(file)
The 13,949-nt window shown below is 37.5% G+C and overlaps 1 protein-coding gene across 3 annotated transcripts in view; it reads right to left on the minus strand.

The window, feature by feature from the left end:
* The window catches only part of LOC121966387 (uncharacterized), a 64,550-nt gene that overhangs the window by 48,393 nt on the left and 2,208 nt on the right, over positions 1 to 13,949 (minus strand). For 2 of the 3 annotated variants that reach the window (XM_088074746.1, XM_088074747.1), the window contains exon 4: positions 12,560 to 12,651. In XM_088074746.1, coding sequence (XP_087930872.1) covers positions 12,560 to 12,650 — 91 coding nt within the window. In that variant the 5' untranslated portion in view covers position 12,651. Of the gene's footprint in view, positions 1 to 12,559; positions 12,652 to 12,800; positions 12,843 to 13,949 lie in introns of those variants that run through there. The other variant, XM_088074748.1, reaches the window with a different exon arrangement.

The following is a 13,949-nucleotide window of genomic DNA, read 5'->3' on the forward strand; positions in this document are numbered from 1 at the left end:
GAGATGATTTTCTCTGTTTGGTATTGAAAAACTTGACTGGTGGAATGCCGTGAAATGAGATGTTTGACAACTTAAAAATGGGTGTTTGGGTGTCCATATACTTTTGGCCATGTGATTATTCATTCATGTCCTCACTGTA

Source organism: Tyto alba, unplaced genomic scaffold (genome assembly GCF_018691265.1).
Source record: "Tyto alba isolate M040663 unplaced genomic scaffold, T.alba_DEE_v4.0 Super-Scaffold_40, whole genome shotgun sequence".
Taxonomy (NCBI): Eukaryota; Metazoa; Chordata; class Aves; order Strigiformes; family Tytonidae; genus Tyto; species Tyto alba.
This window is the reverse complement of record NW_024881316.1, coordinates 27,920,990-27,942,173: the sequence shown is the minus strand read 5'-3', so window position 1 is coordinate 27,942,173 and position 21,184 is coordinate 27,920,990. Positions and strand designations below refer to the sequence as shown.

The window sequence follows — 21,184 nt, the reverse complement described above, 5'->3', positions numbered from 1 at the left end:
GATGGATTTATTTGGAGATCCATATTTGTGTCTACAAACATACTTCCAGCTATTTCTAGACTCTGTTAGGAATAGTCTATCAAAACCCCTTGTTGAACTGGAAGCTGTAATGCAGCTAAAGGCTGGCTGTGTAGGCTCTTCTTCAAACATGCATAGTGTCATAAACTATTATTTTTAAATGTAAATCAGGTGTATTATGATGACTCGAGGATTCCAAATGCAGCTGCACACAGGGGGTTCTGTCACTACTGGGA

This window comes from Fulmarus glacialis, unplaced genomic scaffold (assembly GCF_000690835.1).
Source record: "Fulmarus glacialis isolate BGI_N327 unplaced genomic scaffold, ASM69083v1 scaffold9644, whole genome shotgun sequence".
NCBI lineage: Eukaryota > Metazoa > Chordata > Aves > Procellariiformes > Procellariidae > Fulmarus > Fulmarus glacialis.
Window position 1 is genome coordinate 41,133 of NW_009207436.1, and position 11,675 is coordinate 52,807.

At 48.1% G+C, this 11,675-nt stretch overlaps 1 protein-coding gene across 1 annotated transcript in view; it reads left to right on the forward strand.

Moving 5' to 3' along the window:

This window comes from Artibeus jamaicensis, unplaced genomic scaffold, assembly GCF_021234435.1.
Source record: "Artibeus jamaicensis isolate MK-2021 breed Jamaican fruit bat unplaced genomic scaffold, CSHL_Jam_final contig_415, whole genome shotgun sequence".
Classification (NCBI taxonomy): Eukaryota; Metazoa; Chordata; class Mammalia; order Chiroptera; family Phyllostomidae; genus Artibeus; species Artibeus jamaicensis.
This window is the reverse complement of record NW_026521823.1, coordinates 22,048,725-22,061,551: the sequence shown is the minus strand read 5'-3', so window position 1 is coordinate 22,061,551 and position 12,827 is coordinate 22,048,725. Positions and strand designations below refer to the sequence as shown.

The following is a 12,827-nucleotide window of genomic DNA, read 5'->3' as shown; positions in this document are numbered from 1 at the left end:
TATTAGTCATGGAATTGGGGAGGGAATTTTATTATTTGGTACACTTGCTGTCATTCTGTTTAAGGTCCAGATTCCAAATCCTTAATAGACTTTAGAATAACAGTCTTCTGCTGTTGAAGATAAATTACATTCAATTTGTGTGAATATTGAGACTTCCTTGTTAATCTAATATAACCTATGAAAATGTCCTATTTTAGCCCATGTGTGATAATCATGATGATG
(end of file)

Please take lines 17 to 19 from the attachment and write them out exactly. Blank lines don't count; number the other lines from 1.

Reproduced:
Moving 5' to 3' along the window:

This window comes from Artibeus jamaicensis, unplaced genomic scaffold, assembly GCF_021234435.1.
Source record: "Artibeus jamaicensis isolate MK-2021 breed Jamaican fruit bat unplaced genomic scaffold, CSHL_Jam_final contig_415, whole genome shotgun sequence".